Department of Agricultural Economics: Undergraduate Research


Date of this Version

Fall 12-23-2017

Document Type



Op-Ed from ENSC 230. Energy and the Environment: Economics and Policy, University of Nebraska-Lincoln, Department of Agricultural Economics, Fall 2017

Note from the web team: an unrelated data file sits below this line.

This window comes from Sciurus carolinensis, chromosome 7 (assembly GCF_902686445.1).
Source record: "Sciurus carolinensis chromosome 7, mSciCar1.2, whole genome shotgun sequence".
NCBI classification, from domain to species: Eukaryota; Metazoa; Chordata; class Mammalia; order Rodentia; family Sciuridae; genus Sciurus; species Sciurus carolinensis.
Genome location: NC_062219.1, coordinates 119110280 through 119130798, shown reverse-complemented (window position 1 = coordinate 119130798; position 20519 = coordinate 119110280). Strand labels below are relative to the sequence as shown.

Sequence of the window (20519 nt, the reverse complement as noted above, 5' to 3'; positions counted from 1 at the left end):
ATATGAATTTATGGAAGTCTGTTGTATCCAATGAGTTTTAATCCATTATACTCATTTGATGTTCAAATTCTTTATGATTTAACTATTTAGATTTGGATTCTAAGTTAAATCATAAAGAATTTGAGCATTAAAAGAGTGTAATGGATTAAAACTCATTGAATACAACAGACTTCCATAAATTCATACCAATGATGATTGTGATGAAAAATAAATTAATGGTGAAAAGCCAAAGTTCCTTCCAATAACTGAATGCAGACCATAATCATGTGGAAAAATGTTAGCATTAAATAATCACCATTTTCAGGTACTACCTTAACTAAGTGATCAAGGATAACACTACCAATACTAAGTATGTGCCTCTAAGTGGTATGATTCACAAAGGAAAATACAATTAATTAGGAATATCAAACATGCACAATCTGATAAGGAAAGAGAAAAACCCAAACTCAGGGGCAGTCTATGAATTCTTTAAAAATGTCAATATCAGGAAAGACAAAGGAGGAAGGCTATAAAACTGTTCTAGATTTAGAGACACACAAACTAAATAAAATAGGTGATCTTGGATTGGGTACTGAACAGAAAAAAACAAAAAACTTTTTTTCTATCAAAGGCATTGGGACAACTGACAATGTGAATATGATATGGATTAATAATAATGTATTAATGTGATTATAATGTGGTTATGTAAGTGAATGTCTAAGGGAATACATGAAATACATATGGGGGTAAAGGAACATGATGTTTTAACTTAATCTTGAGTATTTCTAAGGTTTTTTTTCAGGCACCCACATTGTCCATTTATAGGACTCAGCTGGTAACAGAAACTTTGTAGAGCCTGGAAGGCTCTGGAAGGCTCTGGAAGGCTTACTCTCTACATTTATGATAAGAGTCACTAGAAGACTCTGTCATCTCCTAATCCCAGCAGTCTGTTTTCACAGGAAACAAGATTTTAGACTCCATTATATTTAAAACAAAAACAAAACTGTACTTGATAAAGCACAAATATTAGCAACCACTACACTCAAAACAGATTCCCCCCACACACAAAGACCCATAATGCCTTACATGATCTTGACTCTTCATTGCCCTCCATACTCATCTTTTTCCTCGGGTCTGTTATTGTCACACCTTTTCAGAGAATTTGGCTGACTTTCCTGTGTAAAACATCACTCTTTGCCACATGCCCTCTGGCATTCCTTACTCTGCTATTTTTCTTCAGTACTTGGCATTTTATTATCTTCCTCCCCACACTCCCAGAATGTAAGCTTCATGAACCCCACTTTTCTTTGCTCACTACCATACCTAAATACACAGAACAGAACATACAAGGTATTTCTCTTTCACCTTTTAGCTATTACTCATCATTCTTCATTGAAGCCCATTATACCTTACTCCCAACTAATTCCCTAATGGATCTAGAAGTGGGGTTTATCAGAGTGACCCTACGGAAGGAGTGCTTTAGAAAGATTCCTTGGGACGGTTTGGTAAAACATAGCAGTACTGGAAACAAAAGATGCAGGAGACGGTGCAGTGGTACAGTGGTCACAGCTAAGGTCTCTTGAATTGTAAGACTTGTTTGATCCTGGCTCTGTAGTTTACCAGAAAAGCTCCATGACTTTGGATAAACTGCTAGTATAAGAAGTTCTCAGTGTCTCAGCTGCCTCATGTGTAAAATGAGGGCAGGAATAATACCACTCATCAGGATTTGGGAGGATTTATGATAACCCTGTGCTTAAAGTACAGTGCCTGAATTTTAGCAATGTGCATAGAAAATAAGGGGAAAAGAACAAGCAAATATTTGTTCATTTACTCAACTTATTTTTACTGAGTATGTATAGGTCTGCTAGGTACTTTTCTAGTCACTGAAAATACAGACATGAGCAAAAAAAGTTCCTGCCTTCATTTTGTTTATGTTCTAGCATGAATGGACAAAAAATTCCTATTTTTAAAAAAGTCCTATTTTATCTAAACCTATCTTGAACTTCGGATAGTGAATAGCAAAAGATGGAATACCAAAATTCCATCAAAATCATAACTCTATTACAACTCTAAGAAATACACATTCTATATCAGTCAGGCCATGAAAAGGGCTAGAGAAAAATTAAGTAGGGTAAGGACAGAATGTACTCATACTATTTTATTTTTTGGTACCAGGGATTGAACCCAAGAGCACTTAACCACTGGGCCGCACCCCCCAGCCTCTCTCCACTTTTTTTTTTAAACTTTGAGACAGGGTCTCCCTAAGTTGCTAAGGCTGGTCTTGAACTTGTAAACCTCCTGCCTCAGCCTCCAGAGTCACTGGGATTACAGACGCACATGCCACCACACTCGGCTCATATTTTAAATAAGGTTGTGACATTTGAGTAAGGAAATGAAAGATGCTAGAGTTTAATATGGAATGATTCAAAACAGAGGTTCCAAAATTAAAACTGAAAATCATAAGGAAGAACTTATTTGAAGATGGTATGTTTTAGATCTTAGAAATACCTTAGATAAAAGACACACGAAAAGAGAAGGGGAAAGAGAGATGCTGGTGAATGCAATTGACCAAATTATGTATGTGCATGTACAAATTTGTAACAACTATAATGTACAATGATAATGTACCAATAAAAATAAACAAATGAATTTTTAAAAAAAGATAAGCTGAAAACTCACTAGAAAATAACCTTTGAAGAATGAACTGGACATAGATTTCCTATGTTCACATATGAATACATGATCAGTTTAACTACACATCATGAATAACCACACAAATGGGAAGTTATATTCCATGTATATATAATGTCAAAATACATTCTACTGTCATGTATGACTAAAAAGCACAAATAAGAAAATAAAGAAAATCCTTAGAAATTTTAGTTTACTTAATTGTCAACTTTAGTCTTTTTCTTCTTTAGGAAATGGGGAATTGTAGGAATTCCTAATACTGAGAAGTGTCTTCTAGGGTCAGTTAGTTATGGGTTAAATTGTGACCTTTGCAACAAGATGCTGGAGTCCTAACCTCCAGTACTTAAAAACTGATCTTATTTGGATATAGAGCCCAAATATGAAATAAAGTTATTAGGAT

Most people by now have heard the terms “climate change” and global warming. Many acknowledge that it’s a problem, but they may not know how it can impact them directly. This is especially true for those living in the middle of the country, because most of the media attention goes to the coastal impacts of climate change. While putting adequate focus on the coastal impacts is a good start, since the most widespread and severe impacts will be coastal, but there needs to be more talk and discussion about the future impacts over the middle of the country. One big reason that the plains and Midwest regions get less attention than the coasts is because of the lack of population in the heartland in comparison to the massive metropolitan areas that line our coasts, and odds are they will be impacted most severely. Another barrier that should be assessed is the idea that since weather in the plains and Midwest is already so variable that a change in weather conditions from climate change wouldn’t be noticeable and/or that it won’t really change the local weather at all. I’ve heard this argument from people that have grown up and live in the Midwest and from those that live on the coasts. The reality is that the effects in the Midwest and plains will be very real and noticeable. One could argue that the Midwest is just as vulnerable or even more so because of one big reason, and that is agriculture. Our ag belt sits right in the middle the plains and Midwest, and serves as a major food source for many in the US and the world. Climate change has the potential to disrupt all of it. What do climate scientists and models have to say about the plains and climate change? According to the “Climate Change Implications for Nebraska” report, conducted by the University of Nebraska-Lincoln, precipitation events will become far more sporadic and extreme. This means that there may not be precipitation for weeks or months at a time before one large event brings a significant amount of precipitation all at once. These torrential rainfall events result in excessive runoff which can lead to flash flooding and severe erosion of topsoil. During intense rains, especially directly after a time of drought, the rain water is unable to penetrate deep into the soil so the water runs off into streams, rivers, and drainage systems. The report also predicts that temperatures across the region will continue to increase over the remainder of the century. The number of 100 degree days for the state of Nebraska alone will increase to an average of 13-25 days per summer by 2100. The number of overnight lows above 70 degrees are forecasted to increase by an astounding 20-40 days, also by 2100. These temperatures, especially the warm overnight lows, will create serious heat stress issues for corn leading to decreasing yields. This type of pattern is not at all conducive for growing a good, consistent crop. Irrigation systems may prevent significant loss during dry cycles, until the Ogallala aquifer becomes too depleted. The losses in ag from these volatile precipitation, and temperature, extremes will cause billions in crop losses in the Midwest alone. Such an event would create major economic and financial turmoil for millions across multiple states in the ag belt. Grain and meat production would reel, biofuel production would slow and become more expensive, and those that have jobs in these fields would likely suffer directly due to layoffs. The risk for the ag belt to see these extremes continues to grow and several events over the past few years have already given us a glance at what our future may look like. Climate change is here, it’s happening now right in front of our eyes. Pretending that it isn’t happening or that it won’t impact you personally is a dangerous way to go about things.